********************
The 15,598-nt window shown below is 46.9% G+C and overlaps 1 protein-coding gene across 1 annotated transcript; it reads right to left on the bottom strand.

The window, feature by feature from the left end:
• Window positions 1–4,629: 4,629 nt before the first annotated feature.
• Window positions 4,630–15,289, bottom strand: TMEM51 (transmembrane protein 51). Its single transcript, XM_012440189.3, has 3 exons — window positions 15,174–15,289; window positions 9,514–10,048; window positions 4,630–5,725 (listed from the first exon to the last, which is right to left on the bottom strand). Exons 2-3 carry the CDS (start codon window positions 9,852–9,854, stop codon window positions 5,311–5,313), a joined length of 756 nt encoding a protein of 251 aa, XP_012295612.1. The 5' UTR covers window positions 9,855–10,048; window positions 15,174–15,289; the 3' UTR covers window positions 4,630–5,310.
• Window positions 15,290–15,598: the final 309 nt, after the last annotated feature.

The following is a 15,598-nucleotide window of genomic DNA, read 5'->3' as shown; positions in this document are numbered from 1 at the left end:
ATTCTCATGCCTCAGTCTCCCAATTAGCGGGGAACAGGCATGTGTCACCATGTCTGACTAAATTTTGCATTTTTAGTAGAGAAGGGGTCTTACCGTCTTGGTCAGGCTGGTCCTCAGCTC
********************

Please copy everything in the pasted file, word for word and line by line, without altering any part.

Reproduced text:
The 15,598-nt window shown below is 46.9% G+C and overlaps 1 protein-coding gene across 1 annotated transcript; it reads right to left on the bottom strand.

The window, feature by feature from the left end:
• Window positions 1–4,629: 4,629 nt before the first annotated feature.
• Window positions 4,630–15,289, bottom strand: TMEM51 (transmembrane protein 51). Its single transcript, XM_012440189.3, has 3 exons — window positions 15,174–15,289; window positions 9,514–10,048; window positions 4,630–5,725 (listed from the first exon to the last, which is right to left on the bottom strand). Exons 2-3 carry the CDS (start codon window positions 9,852–9,854, stop codon window positions 5,311–5,313), a joined length of 756 nt encoding a protein of 251 aa, XP_012295612.1. The 5' UTR covers window positions 9,855–10,048; window positions 15,174–15,289; the 3' UTR covers window positions 4,630–5,310.
• Window positions 15,290–15,598: the final 309 nt, after the last annotated feature.

The following is a 15,598-nucleotide window of genomic DNA, read 5'->3' as shown; positions in this document are numbered from 1 at the left end:
ATTCTCATGCCTCAGTCTCCCAATTAGCGGGGAACAGGCATGTGTCACCATGTCTGACTAAATTTTGCATTTTTAGTAGAGAAGGGGTCTTACCGTCTTGGTCAGGCTGGTCCTCAGCTC